Sue Sturgis won't let any false sense of relief cause us to ignore those areas:
The increasing danger [in the Cajun coastal community of Terrebonne] ... is due in part to the erosion of coastal wetlands that help soften the blow from tropical storms. And that erosion is due in part to the state's oil and natural gas industries, which are concentrated in Terrebonne and other nearby coast parishes. They have contributed to wetlands erosion by cutting channels in and otherwise developing coastal wetlands for exploration and extraction.The people of south Louisiana are only going to suffer more in future landfalls and the costs of repairing the damage and healing the suffering will only grow unless the federal government does more immediately to protect our coastal wetlands.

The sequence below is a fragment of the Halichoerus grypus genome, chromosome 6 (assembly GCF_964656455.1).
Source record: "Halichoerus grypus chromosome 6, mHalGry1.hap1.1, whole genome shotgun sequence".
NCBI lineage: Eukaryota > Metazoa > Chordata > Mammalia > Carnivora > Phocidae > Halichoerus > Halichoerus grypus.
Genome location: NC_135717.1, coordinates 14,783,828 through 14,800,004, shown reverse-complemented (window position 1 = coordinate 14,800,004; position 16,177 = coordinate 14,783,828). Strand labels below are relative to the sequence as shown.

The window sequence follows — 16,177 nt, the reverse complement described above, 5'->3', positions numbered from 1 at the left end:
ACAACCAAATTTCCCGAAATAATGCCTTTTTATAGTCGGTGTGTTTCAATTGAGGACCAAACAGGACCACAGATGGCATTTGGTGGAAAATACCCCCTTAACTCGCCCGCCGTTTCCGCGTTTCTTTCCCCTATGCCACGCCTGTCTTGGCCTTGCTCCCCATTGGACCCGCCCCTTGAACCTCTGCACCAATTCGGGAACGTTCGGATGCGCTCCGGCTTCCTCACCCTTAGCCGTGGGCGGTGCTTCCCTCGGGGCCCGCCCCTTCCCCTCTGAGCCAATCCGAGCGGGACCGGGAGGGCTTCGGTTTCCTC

While there are a number of public efforts underway to restore degraded coastal lands and thus better protect Louisiana's residents from storms, none of them comes close to the minimum estimate of $14 billion needed for truly sustainable restoration. If the federal government does not take action soon, the problem will only grow much worse -- and Louisiana's wetlands are already disappearing at the fastest clip in the nation, with up to 40 square miles lost each year.
Katrina's teachable moment is behind us. What will we learn from Gustav?